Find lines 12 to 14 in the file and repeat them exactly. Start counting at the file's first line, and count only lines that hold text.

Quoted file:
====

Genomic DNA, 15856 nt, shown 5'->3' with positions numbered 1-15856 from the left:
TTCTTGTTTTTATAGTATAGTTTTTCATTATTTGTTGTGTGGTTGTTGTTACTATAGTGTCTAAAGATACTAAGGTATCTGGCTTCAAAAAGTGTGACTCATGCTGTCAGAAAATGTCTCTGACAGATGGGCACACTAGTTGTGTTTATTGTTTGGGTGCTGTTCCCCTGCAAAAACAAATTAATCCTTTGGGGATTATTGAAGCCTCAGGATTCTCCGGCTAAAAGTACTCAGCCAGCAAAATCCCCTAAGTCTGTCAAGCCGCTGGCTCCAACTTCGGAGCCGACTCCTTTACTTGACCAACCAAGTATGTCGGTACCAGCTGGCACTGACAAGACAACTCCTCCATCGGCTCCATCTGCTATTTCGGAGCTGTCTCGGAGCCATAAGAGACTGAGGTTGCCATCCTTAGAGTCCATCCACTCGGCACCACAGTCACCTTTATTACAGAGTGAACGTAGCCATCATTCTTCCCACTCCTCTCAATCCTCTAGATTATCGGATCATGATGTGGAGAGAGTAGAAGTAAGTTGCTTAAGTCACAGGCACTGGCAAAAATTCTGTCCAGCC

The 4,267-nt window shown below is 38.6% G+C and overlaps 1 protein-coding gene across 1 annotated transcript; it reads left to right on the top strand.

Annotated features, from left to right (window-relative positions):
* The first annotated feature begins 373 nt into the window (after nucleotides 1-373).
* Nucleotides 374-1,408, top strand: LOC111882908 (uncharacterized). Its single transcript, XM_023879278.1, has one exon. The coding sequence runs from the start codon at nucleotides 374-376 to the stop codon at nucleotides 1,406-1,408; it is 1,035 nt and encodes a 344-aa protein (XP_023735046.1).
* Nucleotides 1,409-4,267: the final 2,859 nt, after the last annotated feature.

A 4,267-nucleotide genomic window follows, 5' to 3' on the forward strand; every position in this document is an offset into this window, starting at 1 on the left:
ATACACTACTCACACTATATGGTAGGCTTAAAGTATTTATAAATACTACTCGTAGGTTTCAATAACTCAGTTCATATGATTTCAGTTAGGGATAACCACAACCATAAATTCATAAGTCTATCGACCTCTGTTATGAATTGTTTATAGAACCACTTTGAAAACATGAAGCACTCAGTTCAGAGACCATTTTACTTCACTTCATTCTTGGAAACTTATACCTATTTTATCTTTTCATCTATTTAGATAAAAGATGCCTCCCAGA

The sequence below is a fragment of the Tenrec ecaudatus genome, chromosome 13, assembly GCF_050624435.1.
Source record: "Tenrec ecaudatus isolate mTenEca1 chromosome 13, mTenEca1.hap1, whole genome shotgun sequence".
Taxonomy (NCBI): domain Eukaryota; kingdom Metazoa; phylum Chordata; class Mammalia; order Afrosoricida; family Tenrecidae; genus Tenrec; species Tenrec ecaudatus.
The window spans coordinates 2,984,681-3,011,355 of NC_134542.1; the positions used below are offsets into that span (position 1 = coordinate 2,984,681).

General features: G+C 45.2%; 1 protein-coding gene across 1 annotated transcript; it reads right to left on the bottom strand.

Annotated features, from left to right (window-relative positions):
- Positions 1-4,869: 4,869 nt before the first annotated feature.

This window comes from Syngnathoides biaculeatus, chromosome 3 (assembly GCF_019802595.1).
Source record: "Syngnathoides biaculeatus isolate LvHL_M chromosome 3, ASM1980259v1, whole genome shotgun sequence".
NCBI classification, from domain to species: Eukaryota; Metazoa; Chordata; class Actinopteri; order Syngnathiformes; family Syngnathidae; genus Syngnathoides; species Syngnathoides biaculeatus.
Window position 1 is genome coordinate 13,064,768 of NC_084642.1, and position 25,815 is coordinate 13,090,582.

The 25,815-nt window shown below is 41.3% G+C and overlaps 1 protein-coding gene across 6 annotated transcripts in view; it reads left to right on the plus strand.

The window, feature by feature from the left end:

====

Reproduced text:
Taxonomy (NCBI): domain Eukaryota; kingdom Metazoa; phylum Chordata; class Mammalia; order Afrosoricida; family Tenrecidae; genus Tenrec; species Tenrec ecaudatus.
The window spans coordinates 2,984,681-3,011,355 of NC_134542.1; the positions used below are offsets into that span (position 1 = coordinate 2,984,681).

General features: G+C 45.2%; 1 protein-coding gene across 1 annotated transcript; it reads right to left on the bottom strand.